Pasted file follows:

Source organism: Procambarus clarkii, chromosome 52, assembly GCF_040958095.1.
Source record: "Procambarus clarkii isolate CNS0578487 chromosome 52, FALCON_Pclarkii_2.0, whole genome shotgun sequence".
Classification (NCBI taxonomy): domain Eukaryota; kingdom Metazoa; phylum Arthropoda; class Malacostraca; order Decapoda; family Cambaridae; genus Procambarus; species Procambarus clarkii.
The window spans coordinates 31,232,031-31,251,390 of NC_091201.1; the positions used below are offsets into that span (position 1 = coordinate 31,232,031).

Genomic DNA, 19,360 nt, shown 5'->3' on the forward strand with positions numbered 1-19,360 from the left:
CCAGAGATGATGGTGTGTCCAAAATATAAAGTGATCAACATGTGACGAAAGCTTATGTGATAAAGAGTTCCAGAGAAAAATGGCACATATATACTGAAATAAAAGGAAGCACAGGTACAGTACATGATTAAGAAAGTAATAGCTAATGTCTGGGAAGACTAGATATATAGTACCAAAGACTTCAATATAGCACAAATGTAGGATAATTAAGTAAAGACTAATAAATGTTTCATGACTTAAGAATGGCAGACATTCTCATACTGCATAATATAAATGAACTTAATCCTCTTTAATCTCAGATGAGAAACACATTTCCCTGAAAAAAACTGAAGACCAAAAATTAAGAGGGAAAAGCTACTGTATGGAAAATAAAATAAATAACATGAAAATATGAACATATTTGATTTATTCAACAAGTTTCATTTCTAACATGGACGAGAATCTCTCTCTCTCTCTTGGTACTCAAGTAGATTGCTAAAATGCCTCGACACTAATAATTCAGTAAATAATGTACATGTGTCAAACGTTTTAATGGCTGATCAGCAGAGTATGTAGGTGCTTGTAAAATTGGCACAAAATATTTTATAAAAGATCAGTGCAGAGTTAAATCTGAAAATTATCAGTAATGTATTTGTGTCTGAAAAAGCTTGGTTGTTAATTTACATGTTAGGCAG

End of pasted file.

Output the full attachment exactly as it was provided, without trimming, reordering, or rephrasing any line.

Source organism: Procambarus clarkii, chromosome 52, assembly GCF_040958095.1.
Source record: "Procambarus clarkii isolate CNS0578487 chromosome 52, FALCON_Pclarkii_2.0, whole genome shotgun sequence".
Classification (NCBI taxonomy): domain Eukaryota; kingdom Metazoa; phylum Arthropoda; class Malacostraca; order Decapoda; family Cambaridae; genus Procambarus; species Procambarus clarkii.
The window spans coordinates 31,232,031-31,251,390 of NC_091201.1; the positions used below are offsets into that span (position 1 = coordinate 31,232,031).

Genomic DNA, 19,360 nt, shown 5'->3' on the forward strand with positions numbered 1-19,360 from the left:
CCAGAGATGATGGTGTGTCCAAAATATAAAGTGATCAACATGTGACGAAAGCTTATGTGATAAAGAGTTCCAGAGAAAAATGGCACATATATACTGAAATAAAAGGAAGCACAGGTACAGTACATGATTAAGAAAGTAATAGCTAATGTCTGGGAAGACTAGATATATAGTACCAAAGACTTCAATATAGCACAAATGTAGGATAATTAAGTAAAGACTAATAAATGTTTCATGACTTAAGAATGGCAGACATTCTCATACTGCATAATATAAATGAACTTAATCCTCTTTAATCTCAGATGAGAAACACATTTCCCTGAAAAAAACTGAAGACCAAAAATTAAGAGGGAAAAGCTACTGTATGGAAAATAAAATAAATAACATGAAAATATGAACATATTTGATTTATTCAACAAGTTTCATTTCTAACATGGACGAGAATCTCTCTCTCTCTCTTGGTACTCAAGTAGATTGCTAAAATGCCTCGACACTAATAATTCAGTAAATAATGTACATGTGTCAAACGTTTTAATGGCTGATCAGCAGAGTATGTAGGTGCTTGTAAAATTGGCACAAAATATTTTATAAAAGATCAGTGCAGAGTTAAATCTGAAAATTATCAGTAATGTATTTGTGTCTGAAAAAGCTTGGTTGTTAATTTACATGTTAGGCAG